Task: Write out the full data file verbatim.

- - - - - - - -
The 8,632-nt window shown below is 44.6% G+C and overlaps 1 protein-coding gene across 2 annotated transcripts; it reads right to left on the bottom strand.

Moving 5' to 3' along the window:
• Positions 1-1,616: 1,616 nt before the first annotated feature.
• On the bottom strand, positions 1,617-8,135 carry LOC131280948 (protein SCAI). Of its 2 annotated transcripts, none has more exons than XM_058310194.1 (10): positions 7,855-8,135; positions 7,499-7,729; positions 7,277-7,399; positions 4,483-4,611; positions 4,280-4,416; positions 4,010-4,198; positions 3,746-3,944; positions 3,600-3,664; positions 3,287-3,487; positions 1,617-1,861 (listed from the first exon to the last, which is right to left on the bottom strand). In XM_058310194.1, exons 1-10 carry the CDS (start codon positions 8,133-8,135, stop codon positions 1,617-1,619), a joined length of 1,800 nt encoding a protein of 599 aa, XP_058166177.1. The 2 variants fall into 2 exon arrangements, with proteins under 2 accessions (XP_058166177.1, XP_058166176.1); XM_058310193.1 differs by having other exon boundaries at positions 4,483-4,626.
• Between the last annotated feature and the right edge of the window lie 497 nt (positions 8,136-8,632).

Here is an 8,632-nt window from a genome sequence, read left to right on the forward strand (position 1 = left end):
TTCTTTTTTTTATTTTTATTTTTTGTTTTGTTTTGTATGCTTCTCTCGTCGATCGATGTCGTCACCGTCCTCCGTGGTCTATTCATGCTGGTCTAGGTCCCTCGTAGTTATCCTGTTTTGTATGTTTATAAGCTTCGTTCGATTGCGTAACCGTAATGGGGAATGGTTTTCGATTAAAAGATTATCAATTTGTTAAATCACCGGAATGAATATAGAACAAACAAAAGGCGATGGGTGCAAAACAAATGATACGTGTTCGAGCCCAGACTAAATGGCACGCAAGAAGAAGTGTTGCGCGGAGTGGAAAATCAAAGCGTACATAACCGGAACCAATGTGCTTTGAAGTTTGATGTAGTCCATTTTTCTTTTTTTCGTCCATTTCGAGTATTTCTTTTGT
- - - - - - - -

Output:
The 8,632-nt window shown below is 44.6% G+C and overlaps 1 protein-coding gene across 2 annotated transcripts; it reads right to left on the bottom strand.

Moving 5' to 3' along the window:
• Positions 1-1,616: 1,616 nt before the first annotated feature.
• On the bottom strand, positions 1,617-8,135 carry LOC131280948 (protein SCAI). Of its 2 annotated transcripts, none has more exons than XM_058310194.1 (10): positions 7,855-8,135; positions 7,499-7,729; positions 7,277-7,399; positions 4,483-4,611; positions 4,280-4,416; positions 4,010-4,198; positions 3,746-3,944; positions 3,600-3,664; positions 3,287-3,487; positions 1,617-1,861 (listed from the first exon to the last, which is right to left on the bottom strand). In XM_058310194.1, exons 1-10 carry the CDS (start codon positions 8,133-8,135, stop codon positions 1,617-1,619), a joined length of 1,800 nt encoding a protein of 599 aa, XP_058166177.1. The 2 variants fall into 2 exon arrangements, with proteins under 2 accessions (XP_058166177.1, XP_058166176.1); XM_058310193.1 differs by having other exon boundaries at positions 4,483-4,626.
• Between the last annotated feature and the right edge of the window lie 497 nt (positions 8,136-8,632).

Here is an 8,632-nt window from a genome sequence, read left to right on the forward strand (position 1 = left end):
TTCTTTTTTTTATTTTTATTTTTTGTTTTGTTTTGTATGCTTCTCTCGTCGATCGATGTCGTCACCGTCCTCCGTGGTCTATTCATGCTGGTCTAGGTCCCTCGTAGTTATCCTGTTTTGTATGTTTATAAGCTTCGTTCGATTGCGTAACCGTAATGGGGAATGGTTTTCGATTAAAAGATTATCAATTTGTTAAATCACCGGAATGAATATAGAACAAACAAAAGGCGATGGGTGCAAAACAAATGATACGTGTTCGAGCCCAGACTAAATGGCACGCAAGAAGAAGTGTTGCGCGGAGTGGAAAATCAAAGCGTACATAACCGGAACCAATGTGCTTTGAAGTTTGATGTAGTCCATTTTTCTTTTTTTCGTCCATTTCGAGTATTTCTTTTGT